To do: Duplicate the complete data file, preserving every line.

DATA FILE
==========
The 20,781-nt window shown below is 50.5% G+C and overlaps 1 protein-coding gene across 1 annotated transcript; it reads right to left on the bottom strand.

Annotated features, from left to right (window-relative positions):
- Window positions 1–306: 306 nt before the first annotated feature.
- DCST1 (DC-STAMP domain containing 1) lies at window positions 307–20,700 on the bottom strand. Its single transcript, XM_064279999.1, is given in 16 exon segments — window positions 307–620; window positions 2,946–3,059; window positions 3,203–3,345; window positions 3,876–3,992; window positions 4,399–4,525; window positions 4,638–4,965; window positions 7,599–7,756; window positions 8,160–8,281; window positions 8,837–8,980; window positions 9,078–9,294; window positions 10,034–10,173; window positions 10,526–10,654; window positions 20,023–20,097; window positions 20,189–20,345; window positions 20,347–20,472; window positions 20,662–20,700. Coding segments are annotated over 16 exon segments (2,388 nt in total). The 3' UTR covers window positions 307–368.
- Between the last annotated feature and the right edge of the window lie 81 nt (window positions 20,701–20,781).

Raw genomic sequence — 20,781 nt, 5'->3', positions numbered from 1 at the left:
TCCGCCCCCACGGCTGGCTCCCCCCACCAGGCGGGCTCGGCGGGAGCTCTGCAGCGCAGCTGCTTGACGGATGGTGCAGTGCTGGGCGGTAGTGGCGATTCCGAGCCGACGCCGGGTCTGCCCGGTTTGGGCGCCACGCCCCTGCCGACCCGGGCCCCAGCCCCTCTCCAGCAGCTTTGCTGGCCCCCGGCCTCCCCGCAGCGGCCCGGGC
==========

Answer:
The 20,781-nt window shown below is 50.5% G+C and overlaps 1 protein-coding gene across 1 annotated transcript; it reads right to left on the bottom strand.

Annotated features, from left to right (window-relative positions):
- Window positions 1–306: 306 nt before the first annotated feature.
- DCST1 (DC-STAMP domain containing 1) lies at window positions 307–20,700 on the bottom strand. Its single transcript, XM_064279999.1, is given in 16 exon segments — window positions 307–620; window positions 2,946–3,059; window positions 3,203–3,345; window positions 3,876–3,992; window positions 4,399–4,525; window positions 4,638–4,965; window positions 7,599–7,756; window positions 8,160–8,281; window positions 8,837–8,980; window positions 9,078–9,294; window positions 10,034–10,173; window positions 10,526–10,654; window positions 20,023–20,097; window positions 20,189–20,345; window positions 20,347–20,472; window positions 20,662–20,700. Coding segments are annotated over 16 exon segments (2,388 nt in total). The 3' UTR covers window positions 307–368.
- Between the last annotated feature and the right edge of the window lie 81 nt (window positions 20,701–20,781).

Raw genomic sequence — 20,781 nt, 5'->3', positions numbered from 1 at the left:
TCCGCCCCCACGGCTGGCTCCCCCCACCAGGCGGGCTCGGCGGGAGCTCTGCAGCGCAGCTGCTTGACGGATGGTGCAGTGCTGGGCGGTAGTGGCGATTCCGAGCCGACGCCGGGTCTGCCCGGTTTGGGCGCCACGCCCCTGCCGACCCGGGCCCCAGCCCCTCTCCAGCAGCTTTGCTGGCCCCCGGCCTCCCCGCAGCGGCCCGGGC